Space transport roundup – July.23.2019

A sampling of recent articles, videos, and images dealing with space transport:

** LightSail-2 unfurled today: Live Coverage: LightSail 2 Sail Deployment | The Planetary Society

** India launches the Chandrayaan-2 lunar mission, which includes an orbiter, lander, and rover. The spacecraft’s elliptical orbit of Earth will gradually extend farther and farther out until on August 14 the engines will fire to put the spacecraft on course for the Moon. It will go into lunar orbit on August 20th. The goal is to separate the lander/rover combo from the orbiter on September 1st and settle down on the lunar surface on September 6th. If successful, the landing will be the first time a spacecraft has reached the southern polar region, where water ice is believed to be embedded in the floors of permanently dark craters.

An animation of the mission:

More about the mission:

** Russian Soyuz launches 3 new ISS crew members and docks with the station just 6 hours after liftoff. The July 20th flight took place on the 50th anniversary of the Apollo 11 landing on the Moon. Currently, the US has no operational system for putting people into orbit (though, in a pinch, the SpaceX Cargo Dragon could certainly be configured to take someone to orbit).

The new members of the ISS crew include cosmonaut Alexander Skvortsov, ESA astronaut Luca Parmitano and NASA physician-astronaut Andrew Morgan. More at:

** Rocket Lab’s next launch set for August and will carry four satellites: Rocket Lab’s Next Mission Focused On Building Constellations And Enabling R&D | Rocket Lab.

Rocket Lab

announced its next launch is a mission carrying satellites destined to begin a new constellation for UNSEENLABS, as well as more rideshare payloads for Spaceflight, consisting of a spacecraft for BlackSky and the United States Air Force Space Command.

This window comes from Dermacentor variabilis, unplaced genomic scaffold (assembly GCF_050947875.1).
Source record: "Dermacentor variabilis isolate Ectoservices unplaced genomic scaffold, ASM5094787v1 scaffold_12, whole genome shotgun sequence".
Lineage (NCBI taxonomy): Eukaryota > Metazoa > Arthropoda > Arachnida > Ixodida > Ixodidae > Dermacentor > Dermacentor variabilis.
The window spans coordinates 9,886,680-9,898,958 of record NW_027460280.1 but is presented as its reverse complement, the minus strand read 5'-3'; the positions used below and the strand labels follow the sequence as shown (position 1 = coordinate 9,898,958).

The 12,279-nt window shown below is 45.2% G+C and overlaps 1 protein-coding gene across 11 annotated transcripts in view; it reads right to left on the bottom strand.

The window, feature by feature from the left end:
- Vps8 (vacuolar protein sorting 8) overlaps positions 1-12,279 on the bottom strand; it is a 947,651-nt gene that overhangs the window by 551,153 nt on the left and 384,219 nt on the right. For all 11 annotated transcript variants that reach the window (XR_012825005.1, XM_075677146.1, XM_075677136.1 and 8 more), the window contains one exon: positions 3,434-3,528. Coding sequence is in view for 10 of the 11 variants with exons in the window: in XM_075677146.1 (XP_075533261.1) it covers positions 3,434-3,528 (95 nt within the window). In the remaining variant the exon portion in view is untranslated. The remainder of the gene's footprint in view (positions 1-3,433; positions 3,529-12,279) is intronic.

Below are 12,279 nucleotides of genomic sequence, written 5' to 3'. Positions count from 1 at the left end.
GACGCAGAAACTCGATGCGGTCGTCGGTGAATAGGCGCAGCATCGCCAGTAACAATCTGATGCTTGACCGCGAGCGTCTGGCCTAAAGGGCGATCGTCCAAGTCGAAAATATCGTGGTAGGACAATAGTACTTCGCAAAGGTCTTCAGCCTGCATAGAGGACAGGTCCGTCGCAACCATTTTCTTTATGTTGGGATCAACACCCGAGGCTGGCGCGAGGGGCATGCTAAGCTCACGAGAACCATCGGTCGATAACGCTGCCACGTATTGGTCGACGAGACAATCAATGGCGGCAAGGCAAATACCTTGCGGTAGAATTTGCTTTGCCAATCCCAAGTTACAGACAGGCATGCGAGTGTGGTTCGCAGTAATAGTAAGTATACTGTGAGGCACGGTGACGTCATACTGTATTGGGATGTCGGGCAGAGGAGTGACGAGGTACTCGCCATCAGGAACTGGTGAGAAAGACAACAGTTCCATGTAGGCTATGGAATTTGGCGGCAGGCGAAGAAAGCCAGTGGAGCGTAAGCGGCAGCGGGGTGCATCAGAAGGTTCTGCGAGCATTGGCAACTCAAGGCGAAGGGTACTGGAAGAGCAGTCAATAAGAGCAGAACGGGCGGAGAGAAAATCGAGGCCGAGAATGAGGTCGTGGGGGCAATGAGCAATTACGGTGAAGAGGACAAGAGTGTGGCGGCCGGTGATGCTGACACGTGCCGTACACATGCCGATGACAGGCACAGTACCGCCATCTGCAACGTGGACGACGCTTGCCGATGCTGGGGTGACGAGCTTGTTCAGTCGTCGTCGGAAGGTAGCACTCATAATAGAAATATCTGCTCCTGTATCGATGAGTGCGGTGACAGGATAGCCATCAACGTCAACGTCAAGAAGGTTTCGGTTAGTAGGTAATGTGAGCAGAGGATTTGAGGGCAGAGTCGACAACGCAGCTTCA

The mission – named ‘Look Ma, No Hands’ – will lift-off in August from Launch Complex 1 in New Zealand, carrying a total of four satellites aboard an Electron launch vehicle.

See also:

** Gilmour Space Technologies prepares for a suborbital launch of the company’s OneVision rocket. The 8.6 meter high, 1600 kilogram vehicle

will flight test the company’s first-stage 80kN orbital engine, and demonstrate their mobile launch capability.

The company plans to launch smallsats into orbit in the 2021 time frame. More about Gilmour Space:

** Blue Origin is making progress with its BE-7 rocket engine that will power the Blue Moon lander vehicle: Blue Origin fires BE-7 lunar lander engine for full 6 minutes – GeekWire

** SpaceX:

*** Falcon 9 set to launch Cargo Dragon on CRS-18 mission on Wednesday at 6:24 pm EDT (2224 GMT) from Cape Canaveral. The weather forecast (pdf), however, gives only a 30% chance of acceptable conditions for liftoff within the instantaneous launch window.

A view of the Falcon 9 static fire test last Friday (via

*** A fuel leak fire following the Starhopper static engine test last week resulted in a scary fireball but caused no significant damage to the vehicle. The first brief flight of the vehicle is planned for this week.

Some recent views of the Starhopper and the orbital Starship demonstrator at Boca Chica Beach, Texas:

*** Elon gives more clues about Super Heavy Booster/Starship system design: SpaceX’s Elon Musk says Starship, Super Heavy will have more than 40 Raptor engines – Teslarati

If the above Starhopper test flight is successful, Elon promises to provide a more extensive update soon after on the latest design details.

*** Elon Musk discusses SpaceX projects in two interviews. Highlights include his belief that the first crewed Dragon mission to the ISS will happen within 6 months, an uncrewed Starship could land on the Moon within 2 years, and with a crew in 3-4 years:

*** More about the Crew Dragon test explosion. Last week, SpaceX released an Update on the In-Flight Abort Static Fire Test Anomaly Investigation that occurred in April. Scott Manley gives a lucid description of the investigation’s findings:

See also:

*** Crew Dragon parachute development and testing appear to have reached a successful conclusion:


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